New Warsaw Pact : Anti-Russian alliance is emerging

Outside the Soviet Union, communist Poland was the strongest member of the Warsaw Pact, the Soviet-led alliance that bound Eastern Europe between 1955 and 1991. The very name of the treaty underlined Poland’s special role in it. Most Poles disliked Russian rule, but many thought that the Soviets at least could defend them and their newly gained western territories against the Germans.

Today a new kind of Warsaw Pact emerges, this time with a strong anti-Russian and pro-US profile. Poland and the three Baltic republics — Estonia, Latvia and Lithuania — harmonise their policy with regard to their status as super-ally to the United States, their suspicion of Russia and their hidden frustration at “soft” European foreign policy.

The Baltic leaders’ journey to Tbilisi in August to show solidarity with Mikheil Saakashvili was the tip of the iceberg. These countries are the strongest supporters of North Atlantic Treaty Organisation (Nato) membership for Georgia and Ukraine; they heavily oppose the gas pipeline between Russia and Germany; they openly sympathised with the Chechen fighters against Russian rule.

In domestic politics they also differ from the left-liberal consensus of Western Europe. Homophobic policies, mixed feelings towards Jews, strong anti-left sentiments and denial of rights to ethnic minorities are common. The only distinction is their attitude to the second world war. Poland was a victim of Nazi Germany, while the Baltic rightwingers more or less openly say that the German occupation was no worse than the Soviet rule before and after the war. The ruling conservative parties of these countries firmly believe that the European Union is weak in the face of Russia. On foreign policy and security, only the Americans are reliable.

Poland has an old ambition to become a regional power in central-eastern Europe, but these ambitions were sunk by the European Union. Now the US offers similar status for Poland as its ally — and the US’s missile defence shield, with the installation of American weaponry allegedly pointing at Moscow, marks the crowning of that mission. The most important characteristic of the new pact is super-loyalty to Washington in foreign policy and security affairs.

They see the European Union as an economic club, a source of support to subsidise agriculture and infrastructure. In their eyes the common environmental and social goals of the old member states (and the left parties in the new member states) are less important than the strong cross-Atlantic ties. As a member of the environmental committee of the European parliament, I haven’t seen any serious involvement coming from the Baltic and Polish conservatives concerning environment, and the same goes for social issues.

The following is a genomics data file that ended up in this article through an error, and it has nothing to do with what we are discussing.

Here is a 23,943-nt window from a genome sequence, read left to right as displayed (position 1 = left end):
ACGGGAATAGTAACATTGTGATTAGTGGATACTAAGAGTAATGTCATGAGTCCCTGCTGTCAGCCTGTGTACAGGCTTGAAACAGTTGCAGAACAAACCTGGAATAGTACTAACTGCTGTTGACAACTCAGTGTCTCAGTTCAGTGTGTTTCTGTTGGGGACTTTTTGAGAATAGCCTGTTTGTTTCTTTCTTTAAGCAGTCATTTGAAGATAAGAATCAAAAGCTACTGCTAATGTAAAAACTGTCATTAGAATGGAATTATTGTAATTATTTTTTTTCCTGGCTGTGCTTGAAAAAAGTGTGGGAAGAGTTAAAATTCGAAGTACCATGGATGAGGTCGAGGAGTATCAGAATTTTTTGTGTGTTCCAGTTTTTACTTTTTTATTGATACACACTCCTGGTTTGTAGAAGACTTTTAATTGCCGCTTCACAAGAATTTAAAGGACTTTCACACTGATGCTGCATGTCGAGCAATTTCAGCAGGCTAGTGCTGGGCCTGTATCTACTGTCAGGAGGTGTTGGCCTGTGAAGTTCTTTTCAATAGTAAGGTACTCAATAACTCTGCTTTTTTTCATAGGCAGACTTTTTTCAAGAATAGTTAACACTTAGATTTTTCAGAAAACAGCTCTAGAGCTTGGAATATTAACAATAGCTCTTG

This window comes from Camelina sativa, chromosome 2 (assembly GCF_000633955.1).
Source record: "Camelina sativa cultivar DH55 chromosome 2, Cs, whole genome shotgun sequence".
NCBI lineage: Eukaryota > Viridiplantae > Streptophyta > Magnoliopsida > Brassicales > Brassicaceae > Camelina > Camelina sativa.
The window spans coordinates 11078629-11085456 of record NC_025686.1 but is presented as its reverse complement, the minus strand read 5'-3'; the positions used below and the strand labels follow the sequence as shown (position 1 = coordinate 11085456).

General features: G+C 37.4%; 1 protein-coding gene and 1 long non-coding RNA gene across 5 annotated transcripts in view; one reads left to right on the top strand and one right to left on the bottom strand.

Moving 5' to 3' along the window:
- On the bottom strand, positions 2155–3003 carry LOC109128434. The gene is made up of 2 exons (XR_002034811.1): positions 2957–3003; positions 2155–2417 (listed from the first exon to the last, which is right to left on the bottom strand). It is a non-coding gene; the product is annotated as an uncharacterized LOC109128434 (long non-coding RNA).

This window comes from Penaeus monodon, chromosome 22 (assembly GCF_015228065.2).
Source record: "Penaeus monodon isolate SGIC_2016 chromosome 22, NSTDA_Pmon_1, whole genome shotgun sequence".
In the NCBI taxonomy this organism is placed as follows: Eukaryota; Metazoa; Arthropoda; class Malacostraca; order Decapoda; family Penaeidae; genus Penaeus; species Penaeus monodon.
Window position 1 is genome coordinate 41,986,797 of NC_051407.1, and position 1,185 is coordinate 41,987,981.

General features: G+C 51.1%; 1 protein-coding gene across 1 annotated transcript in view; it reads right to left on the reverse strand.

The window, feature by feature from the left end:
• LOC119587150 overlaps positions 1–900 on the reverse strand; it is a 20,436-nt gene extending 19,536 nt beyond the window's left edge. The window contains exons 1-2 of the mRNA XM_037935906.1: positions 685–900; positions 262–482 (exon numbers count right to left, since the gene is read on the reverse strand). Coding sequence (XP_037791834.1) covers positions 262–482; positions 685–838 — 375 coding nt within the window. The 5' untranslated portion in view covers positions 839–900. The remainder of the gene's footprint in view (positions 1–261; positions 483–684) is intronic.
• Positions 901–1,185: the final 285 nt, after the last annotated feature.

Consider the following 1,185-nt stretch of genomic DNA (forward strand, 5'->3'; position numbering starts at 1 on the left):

In this sense they are closest to Eurosceptic Britons, yet they rely on the financial support of richer EU members. Before making a judgment about this new informal alliance we have to try to understand its roots. The Molotov-Ribbentrop pact (1939) between Nazi Germany and Soviet Russia is still deeply imprinted on the spirit of the Polish and Baltic nations. If the Germans and Russians agree on something, their automatic response is suspicion and a desire to find a strong ally. Before the second world war, that ally was the United Kingdom and France, now it is the US. The Georgian war and the deployment of the missile shield merely strengthen

this trend.

Of course, there is a clear political imperative to enlarge this new pact. The Czech Republic is an obvious candidate, given its willingness to accept US missile radar equipment. However, the Czechs are not strong enough in their anti-Russian sentiments, and their society is too liberal and secular in the eyes of the Polish conservatives. Slovakia is traditionally rather pro-Russian: its premier Robert Fico even refused to recognise Kosovo independence. The next jewel would logically be Hungary. Former prime minister and leading opposition politician Viktor Orbn is more than ready to join the Polish-Baltic group.

However, he is still in opposition. The socialist prime minister of Hungary, Ferenc Gyurcsny, tries to keep a good relationship with Russia, which is not only the main gas and oil supplier of his country but an export market. The aim of the Hungarian socialists is to balance their loyalty to the US on security, their correct relationship with Russia, and their commitment to a would-be common European foreign policy. But as there is no such policy, it is not so easy for this small nation to resist the temptation to join the alliance of the pro-US and anti-Russian hawks.

What Hungary — and Europe — needs is a common strategy, based on a military strategic alliance with the US and on constructive cooperation with Russia. But, first of all, Europeans should trust themselves: they are not an endangered species without Russia and the United States. — The Guardian